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Keeya
05-13-2015, 03:29 AM
Hi all i'm new to Islam .

I have heard different opinions as to whether Allah intervenes in personal life matters or not. Can one make Dua for Allah to Intervene? Does Allah choose to Intervene? Or does Allah allow things good and bad to happen on their own accord, and the dua's are for our own benefit?

Thank you. I would like to Believe that Allah would personally intervene to help one escape their trial or calamity that has been inflicted.
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Signor
05-13-2015, 06:07 PM
Assalamu Alaikum

Originally Posted by Keeya
Can one make Dua for Allah to Intervene?
The Prophet (peace and blessings of Allaah be upon him) said: “Nothing can change the Divine decree except du’aa’.
(Narrated by Ahmad, 5/677; Ibn Maajah, 90; al-Tirmidhi, 139. Classed as hasan by al-Albaani in Saheeh al-Jaami’, 76687. See also al-Saheehah, 145).

Originally Posted by Keeya
does Allah allow things good and bad to happen on their own accord
Answer lies in the first paragraph of post linked below:

An individual once asked Sayyid Mawdudi about why many people, despite being good and pious, or apparently innocent, suffer severe tribulations in this worldly life. What wrong could a minor child or an infant, for example, commit so that he or she should have to suffer a fatal disease or even be murdered? Why do we see many good people suffering severe afflictions and calamities that they apparently do not deserve? Mawdudi asked him to consider a beautiful, well-kept garden and its gardener. The garden has many kinds of plants, each requiring various types of resources and care. It is well kept and healthy since the gardener meticulously takes care of it. He often clears the weeds and unnecessary plants that are harmful for the good plants. He trims branches and leaves to maintain their good health. He waters his garden when needed, or withholds water when that is harmful. It is because of such good care that his garden remains beautiful and healthy. The weeds or plants that he removes or the leaves and branches that he trims suffer much and complains. Their instincts are reactive to their own physical needs and they have little or no understanding about their surroundings, let alone the rest of the garden. They complain about their immediate needs and sufferings and do not know what is ultimately good for even themselves, much less the entire garden. Mawdudi then asked him to compare the garden with the universe and the gardener with Allah (swt). The point was well made. The analogy, however, is simplistic, for Allah’s knowledge and wisdom is infinite compared to the finite knowledge of a gardener, and His domain is infinitely wider and more complex than a garden. In this universe where an infinite number of laws, events, variables and factors are at work, each affecting others in complex ways, it is impossible for us to comprehend the full wisdom and purpose behind what we apparently observe. Parables are sometimes used in the Qur’an to make a point understood. Often, when intellect fails to comprehend a matter, a simple parable can get it across.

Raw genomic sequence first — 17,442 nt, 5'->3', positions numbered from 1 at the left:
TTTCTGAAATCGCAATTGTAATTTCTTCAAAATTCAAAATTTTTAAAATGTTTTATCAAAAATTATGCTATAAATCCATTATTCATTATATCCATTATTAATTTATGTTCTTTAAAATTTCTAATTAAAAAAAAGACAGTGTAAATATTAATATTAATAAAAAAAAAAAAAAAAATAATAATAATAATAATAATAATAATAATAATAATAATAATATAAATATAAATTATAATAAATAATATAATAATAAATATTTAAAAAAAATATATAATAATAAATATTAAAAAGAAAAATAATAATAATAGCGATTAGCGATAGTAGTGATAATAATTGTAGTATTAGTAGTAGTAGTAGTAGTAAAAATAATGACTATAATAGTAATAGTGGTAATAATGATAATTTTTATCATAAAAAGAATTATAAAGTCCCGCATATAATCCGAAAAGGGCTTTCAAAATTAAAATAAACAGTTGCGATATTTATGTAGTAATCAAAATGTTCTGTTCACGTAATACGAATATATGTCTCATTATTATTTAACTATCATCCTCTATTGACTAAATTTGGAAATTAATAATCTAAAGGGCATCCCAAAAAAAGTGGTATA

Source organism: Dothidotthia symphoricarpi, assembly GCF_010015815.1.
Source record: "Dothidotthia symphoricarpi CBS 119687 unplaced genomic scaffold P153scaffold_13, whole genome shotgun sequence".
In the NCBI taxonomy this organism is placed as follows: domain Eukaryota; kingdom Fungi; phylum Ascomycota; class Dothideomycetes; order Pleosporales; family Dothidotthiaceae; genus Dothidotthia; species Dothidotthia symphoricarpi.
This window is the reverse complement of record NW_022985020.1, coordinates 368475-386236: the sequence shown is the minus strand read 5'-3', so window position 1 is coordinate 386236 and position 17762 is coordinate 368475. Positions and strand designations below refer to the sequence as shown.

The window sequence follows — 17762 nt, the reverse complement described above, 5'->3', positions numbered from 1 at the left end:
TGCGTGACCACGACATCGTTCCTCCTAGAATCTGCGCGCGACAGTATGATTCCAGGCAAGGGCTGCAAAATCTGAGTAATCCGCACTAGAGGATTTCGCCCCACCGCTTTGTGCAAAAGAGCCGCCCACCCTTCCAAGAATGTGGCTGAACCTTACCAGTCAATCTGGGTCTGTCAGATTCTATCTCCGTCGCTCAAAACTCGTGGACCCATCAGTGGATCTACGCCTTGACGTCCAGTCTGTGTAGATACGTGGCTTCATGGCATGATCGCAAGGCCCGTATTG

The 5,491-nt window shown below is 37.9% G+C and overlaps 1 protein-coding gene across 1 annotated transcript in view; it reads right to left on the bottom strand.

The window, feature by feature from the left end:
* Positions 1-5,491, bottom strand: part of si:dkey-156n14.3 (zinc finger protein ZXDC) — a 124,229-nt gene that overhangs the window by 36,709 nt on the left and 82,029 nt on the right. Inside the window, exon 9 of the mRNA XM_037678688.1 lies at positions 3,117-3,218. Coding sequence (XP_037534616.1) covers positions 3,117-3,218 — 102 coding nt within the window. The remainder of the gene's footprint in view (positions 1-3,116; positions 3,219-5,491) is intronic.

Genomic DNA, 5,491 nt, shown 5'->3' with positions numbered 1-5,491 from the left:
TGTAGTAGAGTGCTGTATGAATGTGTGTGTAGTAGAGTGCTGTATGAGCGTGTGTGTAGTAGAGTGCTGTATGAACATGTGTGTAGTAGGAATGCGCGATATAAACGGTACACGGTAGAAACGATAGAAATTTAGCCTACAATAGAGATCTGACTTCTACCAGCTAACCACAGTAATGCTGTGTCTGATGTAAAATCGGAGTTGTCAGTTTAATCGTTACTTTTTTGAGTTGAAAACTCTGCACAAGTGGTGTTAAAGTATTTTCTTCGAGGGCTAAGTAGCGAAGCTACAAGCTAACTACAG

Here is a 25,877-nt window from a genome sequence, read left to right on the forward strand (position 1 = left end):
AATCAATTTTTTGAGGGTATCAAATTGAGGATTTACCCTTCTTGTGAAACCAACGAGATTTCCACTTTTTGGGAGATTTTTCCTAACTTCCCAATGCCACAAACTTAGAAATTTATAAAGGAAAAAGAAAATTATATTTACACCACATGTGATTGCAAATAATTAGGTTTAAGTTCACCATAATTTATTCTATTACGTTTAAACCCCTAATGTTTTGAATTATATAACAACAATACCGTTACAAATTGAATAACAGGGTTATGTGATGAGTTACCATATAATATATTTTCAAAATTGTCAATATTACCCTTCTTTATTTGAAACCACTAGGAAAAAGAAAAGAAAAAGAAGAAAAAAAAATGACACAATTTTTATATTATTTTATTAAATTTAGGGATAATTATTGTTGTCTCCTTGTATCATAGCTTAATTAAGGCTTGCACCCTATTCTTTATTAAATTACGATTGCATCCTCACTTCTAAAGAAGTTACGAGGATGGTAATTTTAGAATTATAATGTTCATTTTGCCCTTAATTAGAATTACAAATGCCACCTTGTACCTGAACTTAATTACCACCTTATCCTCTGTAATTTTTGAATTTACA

Rest can be read here.
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